(253r) Automating Workflows for Surface Science and Catalysis

Authors: 
Montoya, J. H., Stanford University
Persson, K., Lawrence Berkeley Lab
Density functional theory is rapidly becoming integral to the investigation of materials properties at the atomic scale. In chemical engineering, DFT has been particularly successful in the simulation of chemical surfaces for catalysis and adsorption, having aided in explaining various phenomena related to catalytic activity and even predicted new catalysts which have been confirmed in experiment. While DFT-based tools have become significantly more advanced in recent years, most scientific workflows for determining catalytic activity using electronic structure calculations still require significant effort by users to manage individual DFT simulations, parse output, and analyze the resultant data.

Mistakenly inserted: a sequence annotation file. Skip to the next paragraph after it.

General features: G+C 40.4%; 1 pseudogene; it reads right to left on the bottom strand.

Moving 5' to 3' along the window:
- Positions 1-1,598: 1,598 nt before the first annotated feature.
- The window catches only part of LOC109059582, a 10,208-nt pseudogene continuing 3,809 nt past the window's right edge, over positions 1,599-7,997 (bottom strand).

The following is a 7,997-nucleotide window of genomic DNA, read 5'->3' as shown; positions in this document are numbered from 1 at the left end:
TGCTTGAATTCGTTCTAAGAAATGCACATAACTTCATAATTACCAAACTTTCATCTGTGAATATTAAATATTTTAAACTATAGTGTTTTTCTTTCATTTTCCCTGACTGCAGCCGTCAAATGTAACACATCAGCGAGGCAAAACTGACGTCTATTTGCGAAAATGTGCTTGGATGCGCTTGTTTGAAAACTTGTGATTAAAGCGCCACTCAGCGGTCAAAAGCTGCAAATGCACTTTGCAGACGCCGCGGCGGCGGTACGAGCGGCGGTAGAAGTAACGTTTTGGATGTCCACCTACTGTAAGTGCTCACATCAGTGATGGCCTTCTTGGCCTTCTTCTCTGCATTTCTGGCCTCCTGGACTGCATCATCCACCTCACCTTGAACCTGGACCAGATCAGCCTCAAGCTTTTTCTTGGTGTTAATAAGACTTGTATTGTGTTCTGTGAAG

In this work, we present recent progress in the development of a high-throughput workflow to yield adsorption energies of low-index facets of a given material. Using the Materials Project infrastructure and approach, we demonstrate that simple analytical tools for the generation of surfaces and placement of adsorbates can enable more efficient automation of DFT calculations. In addition, our workflow automates collection of results from electronic structure simulations and performs a preliminary analysis in order to construct a database of properties that can be compared to experiment and filtered to identify promising candidate materials for further study. Perhaps most importantly, our workflow is designed to process materials and adsorbates in such a way as to minimize the necessity for user intervention, even for complex materials, and thus enable a more simple approach to comprehensive analysis. Lastly, we demonstrate how data collected using our workflow can be leveraged into insights into applications in nanoparticle synthesis and shape prediction.